Money talks in F1. We all know that. More importantly, though, it drives. With all of the sport’s attention turned towards Kimi Raikkonen of Lotus and the decision he has to make regarding his future team, a certain Venezuelan has slipped under the radar and into an important position in the driver market.
Pastor Maldonado of the Williams F1 team is the perfect driver for Formula One. He is certainly rough around the edges, ragged even, but as a Grand Prix winner and often mighty qualifier, he is far from the worst driver on the grid. Beyond his less-than-desirable qualities, though, he brings money to a team. Maldonado’s entire racing career has been funded by Venezuelan state oil company PDVSA. Upwards of $30 million per year comes in the wake of Maldonado’s speed and underlying talent; it is hard to overlook that these days.
It would behoove a team struggling for cash, like Williams, to take on Maldonado for a few years to not only use his speed and earn some decent results, but to boost their technical department with much needed funds. That is exactly what Williams did. But, as his contract with the Grove-based squad is up this season, Maldonado finds himself in an interesting position.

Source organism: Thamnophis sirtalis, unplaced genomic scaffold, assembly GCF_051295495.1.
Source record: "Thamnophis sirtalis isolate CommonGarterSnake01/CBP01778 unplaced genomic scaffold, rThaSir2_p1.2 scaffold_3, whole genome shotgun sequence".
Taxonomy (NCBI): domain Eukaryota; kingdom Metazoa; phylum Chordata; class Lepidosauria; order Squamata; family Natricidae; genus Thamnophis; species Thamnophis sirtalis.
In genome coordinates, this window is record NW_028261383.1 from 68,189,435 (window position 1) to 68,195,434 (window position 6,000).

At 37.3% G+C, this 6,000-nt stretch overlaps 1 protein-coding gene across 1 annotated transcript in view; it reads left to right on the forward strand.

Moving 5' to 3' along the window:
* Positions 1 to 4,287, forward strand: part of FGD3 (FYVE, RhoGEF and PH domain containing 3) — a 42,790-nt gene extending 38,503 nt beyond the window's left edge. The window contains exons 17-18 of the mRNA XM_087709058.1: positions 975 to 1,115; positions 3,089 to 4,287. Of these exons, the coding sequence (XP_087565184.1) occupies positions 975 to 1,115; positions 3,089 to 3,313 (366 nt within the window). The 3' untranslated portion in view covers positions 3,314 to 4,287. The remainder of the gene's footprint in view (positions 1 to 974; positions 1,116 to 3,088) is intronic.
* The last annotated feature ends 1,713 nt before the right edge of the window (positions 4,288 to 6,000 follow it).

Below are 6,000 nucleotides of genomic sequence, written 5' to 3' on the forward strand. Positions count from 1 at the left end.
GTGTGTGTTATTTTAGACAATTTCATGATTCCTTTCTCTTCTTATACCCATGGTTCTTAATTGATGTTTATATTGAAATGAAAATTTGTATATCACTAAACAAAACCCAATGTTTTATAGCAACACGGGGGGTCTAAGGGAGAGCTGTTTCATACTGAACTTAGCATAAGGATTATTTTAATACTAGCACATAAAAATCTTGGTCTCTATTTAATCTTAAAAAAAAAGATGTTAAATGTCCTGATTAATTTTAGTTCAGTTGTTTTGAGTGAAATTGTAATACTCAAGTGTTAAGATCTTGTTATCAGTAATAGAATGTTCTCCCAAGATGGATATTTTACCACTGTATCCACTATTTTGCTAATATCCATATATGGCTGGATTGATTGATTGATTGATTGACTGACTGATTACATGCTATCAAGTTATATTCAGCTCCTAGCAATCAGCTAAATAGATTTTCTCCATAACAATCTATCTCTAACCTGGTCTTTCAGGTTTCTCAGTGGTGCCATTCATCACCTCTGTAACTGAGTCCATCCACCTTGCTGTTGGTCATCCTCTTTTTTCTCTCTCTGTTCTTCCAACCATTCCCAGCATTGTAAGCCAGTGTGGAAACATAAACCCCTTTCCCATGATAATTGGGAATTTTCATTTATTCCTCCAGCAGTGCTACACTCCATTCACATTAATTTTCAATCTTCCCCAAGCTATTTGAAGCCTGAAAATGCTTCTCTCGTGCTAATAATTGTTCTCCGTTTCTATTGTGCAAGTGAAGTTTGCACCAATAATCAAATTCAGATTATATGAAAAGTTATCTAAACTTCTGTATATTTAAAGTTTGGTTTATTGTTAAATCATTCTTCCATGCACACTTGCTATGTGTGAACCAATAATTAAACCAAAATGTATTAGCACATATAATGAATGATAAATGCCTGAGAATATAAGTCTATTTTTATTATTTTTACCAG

Lotus’ financial situation has been a feature in the press over the past weeks. Their high profile talks with Infinity Racing (different from Infiniti Motors who sponsor Red Bull Racing) have yet to take the form of a contract, but Lotus are confident of a deal very soon. Should the deal fall through, or even if it is successful, Lotus should be taking a good hard look at Maldonado and his PDVSA millions.
If Raikkonen stays at Lotus next season, it will be for a much higher price. That was the whole goal of the Red Bull and Ferrari links over the past month. Raikkonen’s management wants to raise the Finn’s profile to make sure the team he ends up at is one that truly wants him. To offset the extra cost of keeping Raikkonen, Lotus will be leaning on the money they get from the Infinity partnership. Even then, Lotus would do themselves justice by taking a look at replacing Romain Grosjean. As much as Romain has a lot of promise and talent, he is almost habitually inconsistent. You can’t predict when he will be on or off the pace, and that isn’t something Lotus can afford for much longer. They need assurance, and if that can’t come in the form of pace and performance, it might as well come in the form of cold, hard cash.
If Raikkonen leaves, then Maldonado could still be a solid candidate as his replacement. While he doesn’t have the proven talent of the World Champion, Maldonado could still put in some solid performances. The only worry Lotus might have is whether fielding the two most “crash-happy” drivers on the grid is a good idea. Logic dictates no, but circumstances may call for other measures.
The future of Raikkonen is still unknown, but in a time when money talks louder than ever, it may be time for Maldonado to scream.